House Speaker Nancy Pelosi and Rep. Jim McGovern said this week that new legislation will soon be introduced pushing for a peaceful resolution to the Chinese government’s decades-long illegal occupation of Tibet.

“We’re working on a bill that we’ll be introducing soon to help the US government counter Chinese disinformation on Tibet and assure that US policy supports the basis for the Dalai Lama’s quest for genuine autonomy” for Tibetans, McGovern, co-chair of the Congressional-Executive Commission on China, said at a hearing June 23, 2022 on “Tibet: Barriers to Settling an Unresolved Conflict.” International Campaign for Tibet Board Member Ellen Bork testified at the hearing, and ICT submitted a written statement for the record. Read ICT’s statement here.

Pelosi, D-Calif., said one day earlier that McGovern “plans to introduce the Promoting a Resolution to the Tibet-China Conflict Act. This new edition, bold, bipartisan legislation, would state clearly the history of Tibet and encourage a peaceful resolution to the ultimate status of Tibet.”

Pelosi was speaking at the inaugural session of the 8th World Parliamentarians’ Convention on Tibet, which took place in Washington, DC this week and brought together elected leaders from around the globe, Tibetan exile officials and pro-Tibet activists, including International Campaign for Tibet Chairman Richard Gere. The Dalai Lama addressed the convention via video message.

The new legislation will raise the pressure on the Chinese government, which has illegally occupied Tibet for over 60 years, turning it into the least-free country on Earth alongside South Sudan and Syria, according to the latest rankings from watchdog group Freedom House.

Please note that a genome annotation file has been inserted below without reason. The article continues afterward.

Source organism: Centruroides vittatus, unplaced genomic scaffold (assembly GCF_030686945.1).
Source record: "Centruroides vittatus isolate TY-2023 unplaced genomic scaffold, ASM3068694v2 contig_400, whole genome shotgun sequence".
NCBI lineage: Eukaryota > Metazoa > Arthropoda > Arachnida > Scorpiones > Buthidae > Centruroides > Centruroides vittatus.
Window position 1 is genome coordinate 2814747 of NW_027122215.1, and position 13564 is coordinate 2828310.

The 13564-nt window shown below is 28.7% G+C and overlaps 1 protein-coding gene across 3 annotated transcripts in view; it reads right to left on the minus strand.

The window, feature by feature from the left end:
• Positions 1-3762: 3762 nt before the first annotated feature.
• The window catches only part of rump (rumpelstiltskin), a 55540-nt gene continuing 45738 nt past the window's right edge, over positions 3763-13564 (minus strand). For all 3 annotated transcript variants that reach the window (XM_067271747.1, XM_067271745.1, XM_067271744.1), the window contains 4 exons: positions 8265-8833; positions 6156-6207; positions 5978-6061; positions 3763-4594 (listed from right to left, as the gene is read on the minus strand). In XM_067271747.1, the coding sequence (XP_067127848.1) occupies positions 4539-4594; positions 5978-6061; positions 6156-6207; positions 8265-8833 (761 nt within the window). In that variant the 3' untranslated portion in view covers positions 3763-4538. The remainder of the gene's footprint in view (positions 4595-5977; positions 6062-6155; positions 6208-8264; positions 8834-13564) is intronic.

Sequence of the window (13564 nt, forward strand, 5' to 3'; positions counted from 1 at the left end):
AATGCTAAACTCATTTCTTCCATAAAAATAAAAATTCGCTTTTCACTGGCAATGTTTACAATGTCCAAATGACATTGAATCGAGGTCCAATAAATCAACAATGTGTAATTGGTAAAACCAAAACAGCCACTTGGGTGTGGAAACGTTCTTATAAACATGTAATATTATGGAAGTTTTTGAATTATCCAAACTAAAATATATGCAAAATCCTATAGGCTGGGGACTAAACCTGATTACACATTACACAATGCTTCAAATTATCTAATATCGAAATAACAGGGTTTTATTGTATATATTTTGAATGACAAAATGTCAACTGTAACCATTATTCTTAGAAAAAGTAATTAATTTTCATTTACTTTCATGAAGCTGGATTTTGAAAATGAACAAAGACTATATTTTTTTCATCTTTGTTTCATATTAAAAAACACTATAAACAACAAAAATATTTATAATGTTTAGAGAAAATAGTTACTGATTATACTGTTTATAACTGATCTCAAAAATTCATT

Chinese leaders have refused to negotiate with the Dalai Lama’s envoys on a settlement on Tibet’s status since 2010.

Watch Rep. McGovern discuss the new bill:

Watch Speaker Pelosi discuss the new bill:

Growing support for Tibet

As McGovern, D-Mass., said at Thursday’s Congressional-Executive Commission on China hearing, Congress has been increasingly active on Tibet in recent years.

In 2018, Congress passed the bipartisan Reciprocal Access to Tibet Act, which led the State Department to ban Chinese officials from entering the United States over their role in keeping American journalists, diplomats and ordinary citizens out of Tibet.

In 2020, Congress passed the bipartisan Tibetan Policy and Support Act, which upgraded US support for the Tibetan people and made it official American policy that only the Dalai Lama and the Tibetan Buddhist community can decide on his successor, with the US pledging to sanction any Chinese officials who interfere in that process.

In addition, at the end of last year, the Biden administration appointed Uzra Zeya, the Under Secretary of State for Civilian Security, Democracy and Human Rights, as the new US Special Coordinator for Tibetan Issues.

Need to resume dialogue

During his run for the White House in 2020, then-candidate Joe Biden promised to “work with our allies in pressing Beijing to return to direct dialogue with the representatives of the Tibetan people to achieve meaningful autonomy, respect for human rights, and the preservation of Tibet’s environment as well as its unique cultural, linguistic and religious traditions.”

Despite Tibetans’ commitment to nonviolence and willingness to compromise, the Chinese government has refused to negotiate in good faith for more than a decade.

With the new legislation on its way, Congress hopes to pressure China to get back to the negotiating table to reach a peaceful settlement on Tibet’s future.

Read the Declaration of the 8th World Parliamentarians’ Convention on Tibet.

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